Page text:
Cotswold farmer banned from keeping livestock for five years

A Cotswold farmer has been banned from keeping pigs and cattle for five years after pleading guilty to multiple animal welfare offences.

Clive Lockton, of New Road Farm, Todenham, appeared at Cheltenham Magistrates’ Court on Monday (11 July) to be sentenced after previously pleading guilty to seven offences relating to the poor welfare conditions his pigs, cattle and hens were kept in.

He also admitted failing to report the movements of cattle on to his holding, failing to put ear tags on calves within the required time limits and breaches of feed hygiene legislation in relation to cleaning out pens, feed and water troughs.

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The case was brought by Gloucestershire County Council after animal health inspectors found issues on three separate visits:

  • On 17 June 2017 a pig was seen struggling to walk in a pen of deep muck littered with debris from a broken wall. The pig had long-term injuries and no veterinary treatment had been arranged.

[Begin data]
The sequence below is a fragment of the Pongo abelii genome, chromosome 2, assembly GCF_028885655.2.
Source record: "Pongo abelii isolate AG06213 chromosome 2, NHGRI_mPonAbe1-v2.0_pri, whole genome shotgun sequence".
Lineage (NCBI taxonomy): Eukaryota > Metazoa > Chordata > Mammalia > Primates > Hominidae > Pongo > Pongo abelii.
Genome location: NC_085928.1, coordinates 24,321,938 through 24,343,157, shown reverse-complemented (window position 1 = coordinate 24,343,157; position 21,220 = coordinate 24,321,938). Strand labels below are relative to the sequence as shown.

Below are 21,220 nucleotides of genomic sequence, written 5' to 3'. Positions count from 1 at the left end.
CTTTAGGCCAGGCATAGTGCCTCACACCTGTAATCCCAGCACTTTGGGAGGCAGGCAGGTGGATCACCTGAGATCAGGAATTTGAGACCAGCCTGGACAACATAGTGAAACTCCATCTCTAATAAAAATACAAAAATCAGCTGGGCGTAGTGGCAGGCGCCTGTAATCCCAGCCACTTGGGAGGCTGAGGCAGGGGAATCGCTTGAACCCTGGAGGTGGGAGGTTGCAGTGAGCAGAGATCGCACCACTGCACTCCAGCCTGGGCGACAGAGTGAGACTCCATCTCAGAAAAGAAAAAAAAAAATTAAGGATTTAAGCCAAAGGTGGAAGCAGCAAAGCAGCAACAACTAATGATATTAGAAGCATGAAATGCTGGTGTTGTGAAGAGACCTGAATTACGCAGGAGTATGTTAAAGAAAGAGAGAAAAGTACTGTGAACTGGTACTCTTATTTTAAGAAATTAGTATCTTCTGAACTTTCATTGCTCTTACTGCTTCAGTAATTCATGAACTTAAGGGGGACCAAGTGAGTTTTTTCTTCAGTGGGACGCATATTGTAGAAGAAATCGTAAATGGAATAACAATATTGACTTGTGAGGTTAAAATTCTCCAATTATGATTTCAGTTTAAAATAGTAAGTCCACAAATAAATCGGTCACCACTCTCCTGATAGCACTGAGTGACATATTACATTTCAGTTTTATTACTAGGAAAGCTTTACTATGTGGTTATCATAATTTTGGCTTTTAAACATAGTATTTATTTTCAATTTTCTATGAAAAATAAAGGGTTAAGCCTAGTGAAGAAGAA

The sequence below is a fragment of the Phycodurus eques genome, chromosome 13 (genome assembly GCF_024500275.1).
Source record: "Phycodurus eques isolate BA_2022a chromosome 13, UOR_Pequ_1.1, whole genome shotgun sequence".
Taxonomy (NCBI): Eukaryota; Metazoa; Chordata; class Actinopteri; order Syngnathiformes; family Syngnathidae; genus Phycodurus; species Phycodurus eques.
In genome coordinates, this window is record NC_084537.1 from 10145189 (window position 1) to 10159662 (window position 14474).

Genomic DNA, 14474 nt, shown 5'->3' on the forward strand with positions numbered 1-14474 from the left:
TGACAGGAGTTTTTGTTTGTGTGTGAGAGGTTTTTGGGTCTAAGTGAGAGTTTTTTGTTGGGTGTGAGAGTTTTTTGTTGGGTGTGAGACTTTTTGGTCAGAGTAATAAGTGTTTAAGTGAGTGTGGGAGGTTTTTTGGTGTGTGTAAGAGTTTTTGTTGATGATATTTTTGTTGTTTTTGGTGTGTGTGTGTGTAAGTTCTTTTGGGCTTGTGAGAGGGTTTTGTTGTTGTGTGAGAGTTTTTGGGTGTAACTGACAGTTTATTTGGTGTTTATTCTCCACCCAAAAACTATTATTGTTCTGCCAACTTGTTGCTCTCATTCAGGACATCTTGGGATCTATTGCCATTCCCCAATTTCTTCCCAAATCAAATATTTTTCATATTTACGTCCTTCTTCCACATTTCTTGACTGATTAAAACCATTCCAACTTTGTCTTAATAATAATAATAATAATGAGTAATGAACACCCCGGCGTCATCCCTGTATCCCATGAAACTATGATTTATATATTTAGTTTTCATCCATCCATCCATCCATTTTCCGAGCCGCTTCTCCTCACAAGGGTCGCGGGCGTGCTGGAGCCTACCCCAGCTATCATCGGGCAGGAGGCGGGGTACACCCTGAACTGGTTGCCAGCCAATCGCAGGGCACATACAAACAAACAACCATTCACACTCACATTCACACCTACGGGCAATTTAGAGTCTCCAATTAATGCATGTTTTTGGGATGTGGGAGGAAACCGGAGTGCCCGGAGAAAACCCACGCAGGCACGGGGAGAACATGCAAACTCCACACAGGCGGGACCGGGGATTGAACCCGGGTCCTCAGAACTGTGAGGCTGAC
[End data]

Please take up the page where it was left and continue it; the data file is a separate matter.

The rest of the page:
• On 8 November 2017 pigs and hens were found accessing waste food, which was in the area near the animal feed storage bins, including sausages, chicken and bacon.
  • The conditions had not improved when a further visit took place on 17 June 2018.

Cows stand in a cattle shed surrounded by a number of hazards

Court case

Acting for the prosecution, Bonnie Styles asked the court to disqualify Mr Lockton from keeping pigs, cattle, sheep and goats.

On behalf of Mr Lockton, Tim Burrows of Steven Young Solicitors said the suffering caused by his client only related to one pig.

He said his client had a bad back and had been working on his own for small margins, having taken on too much work. The problems found were “snapshots seen on individual days”.

Pigs rooting through bags containing animal by-products

Sentencing

Magistrates ordered Mr Lockton carry out 15 days of community service over the next 12 months as part of a rehabilitation order.

They also disqualified the defendant from keeping cattle and pigs for a period of five years and ordered him to pay £350 of costs and a £135 victim surcharge fee.

Councillor Nigel Moor, cabinet member at Gloucestershire County Council, said when rules and regulations for preventing the mistreatment of animals are breached, the council will not hesitate to prosecute.

He added: “I am pleased that the courts put this ban in place and I hope this case serves as a warning to others.”

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